Bitcoin whale Michael Saylor urges governments to step in and regulate cryptocurrency’s ‘parade of horribles’

The world’s largest public holder of Bitcoin has urged regulators to finally deal with a list of risky and immature practices by the cryptocurrency industry, or “parade of horrible”, that are unfairly weighing on its asset price.

Microstrategy CEO Michael Saylor argues that the more than 19,000 cryptocurrencies and digital tokens in circulation should be seen as “unregistered securities” that cannot be compared to a hard commodity like Bitcoin – which has no issuer, management, employees. , product cycle and only a finite supply.

Speaking in a webcast with the founder of NorthmanTrader Sven HenrichSaylor said that Bitcoin was being caught in the crossfire of a collapsing cryptocurrency market, as it often served as collateral on margin loans for less-proven tokens.

“What you have is a $400 billion cloud of opaque, unregistered securities trading without full and fair disclosure, and they are all cross-guaranteed with Bitcoin,” he argued.

He added that major financial institutions generally do not touch an asset like Bitcoin “because of the sludge that enters the asset class of all unregistered securities.”

Nouriel Roubini, a respected economist and one of the few to have predicted the 2008 global financial crisis, called the cryptocurrency a collapsing ponzi scheme under its own weight on Saturday.

It’s attitudes like these that make Saylor, a critic of government intervention in the free market during the pandemic, believe that regulators should and eventually intervene to protect investors from the bad apples.

the parade of the horrible

“If I make a parade list of horribles,” Saylor said, “they’re all going to reverse reasonably in the next 10 years.”

He said even strong multinationals like Apple would see more volatility in their share prices if there were no regulations that, for example, prevent wash trading, a practice of artificially inflating prices when trading between two portfolios owned by the same party.

He cited cryptocurrency hedge funds like Three Arrows Capital, or 3AC, as a hindrance rather than an enabler to cryptocurrency adoption.

“The general public shouldn’t buy unregistered bonds from wild bankers that may or may not be there next Thursday,” said Saylor, whose company owns 129,218 Bitcoin at the end of March.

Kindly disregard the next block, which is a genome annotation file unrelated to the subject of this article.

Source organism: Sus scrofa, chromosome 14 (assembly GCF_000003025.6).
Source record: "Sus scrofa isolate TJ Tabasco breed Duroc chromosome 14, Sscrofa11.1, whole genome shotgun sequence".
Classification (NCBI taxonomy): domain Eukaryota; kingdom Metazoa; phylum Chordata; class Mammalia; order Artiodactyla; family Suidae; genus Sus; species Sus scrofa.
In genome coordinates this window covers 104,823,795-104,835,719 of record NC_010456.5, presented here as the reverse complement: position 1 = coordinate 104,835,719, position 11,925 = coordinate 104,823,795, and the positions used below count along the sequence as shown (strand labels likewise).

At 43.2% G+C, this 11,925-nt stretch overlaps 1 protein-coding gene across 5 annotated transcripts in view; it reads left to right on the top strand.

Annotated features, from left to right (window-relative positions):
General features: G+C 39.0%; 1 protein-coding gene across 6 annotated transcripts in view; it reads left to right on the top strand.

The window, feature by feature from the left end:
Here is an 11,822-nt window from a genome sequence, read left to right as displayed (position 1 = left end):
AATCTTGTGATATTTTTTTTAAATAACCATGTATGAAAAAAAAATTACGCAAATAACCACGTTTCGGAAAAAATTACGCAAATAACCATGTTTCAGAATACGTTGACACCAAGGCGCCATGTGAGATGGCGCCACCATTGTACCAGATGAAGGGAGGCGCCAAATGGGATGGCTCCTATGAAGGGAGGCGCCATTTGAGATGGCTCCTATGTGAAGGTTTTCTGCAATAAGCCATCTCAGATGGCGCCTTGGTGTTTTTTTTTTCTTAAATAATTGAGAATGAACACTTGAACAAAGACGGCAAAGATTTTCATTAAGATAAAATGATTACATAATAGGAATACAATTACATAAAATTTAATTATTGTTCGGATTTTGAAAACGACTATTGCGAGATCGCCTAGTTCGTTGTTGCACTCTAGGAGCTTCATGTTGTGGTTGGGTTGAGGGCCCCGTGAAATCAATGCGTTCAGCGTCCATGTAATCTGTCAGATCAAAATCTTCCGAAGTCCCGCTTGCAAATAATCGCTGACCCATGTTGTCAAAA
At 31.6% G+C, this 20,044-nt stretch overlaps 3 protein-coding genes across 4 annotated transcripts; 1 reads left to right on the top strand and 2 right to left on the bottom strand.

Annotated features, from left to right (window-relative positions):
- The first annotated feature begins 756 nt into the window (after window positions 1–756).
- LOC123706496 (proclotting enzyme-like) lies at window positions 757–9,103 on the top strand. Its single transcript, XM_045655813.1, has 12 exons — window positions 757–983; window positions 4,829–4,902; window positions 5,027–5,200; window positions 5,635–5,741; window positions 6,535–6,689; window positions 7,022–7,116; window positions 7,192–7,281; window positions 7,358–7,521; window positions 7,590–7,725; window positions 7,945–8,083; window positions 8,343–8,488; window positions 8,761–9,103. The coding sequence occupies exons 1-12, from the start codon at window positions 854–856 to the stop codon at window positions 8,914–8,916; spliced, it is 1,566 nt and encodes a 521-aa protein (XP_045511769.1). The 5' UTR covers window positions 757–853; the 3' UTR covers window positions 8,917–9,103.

3AC is in danger of complete collapse, in part due to a failed bet on the value of Luna, the governance token that backed the failed TerraUSD stablecoin.

Last week, crypto lender Celsius froze all withdrawals and transfers amid a liquidity crisis, and speculation continues as to whether the ongoing bloodbath in the market will only claim this trio as victims or if more will emerge.

“Cryptocurrency exchanges, both offshore and onshore, are unregistered, unregulated and offer 20x leverage, do not have mature Chinese walls,” Saylor said, referring to a common practice of keeping multiple financial services separate to avoid conflicts of interest. inherent.

From buying the dip to ‘enjoy life’

Saylor himself is suffering when his company borrowed $205 million in March to buy more Bitcoin, pledging part of his existing holdings as collateral, and fears emerged last month that Silvergate Bank would demand more proof that his company was worthy of claim. credit.

Henrich did not ask him about the status of the loan or whether Microstrategy received a margin call from Silvergate.

In August 2020, Saylor turned his business software company into a bet on the Bitcoin futures price and is now facing charges of more than a billion dollars under US accounting rules after the price dropped below $18,000 in the US. last week.

Over the weekend, El Salvador’s President Nayib Bukele appeared to back away from a month-long speech that implicitly urged investors to buy the dip.

This weekend, the first man to make Bitcoin legal tender in his country simply urged enthusiasts to “enjoy life” instead of seeing the value of their investment plummet.

This story was originally featured on Fortune.com

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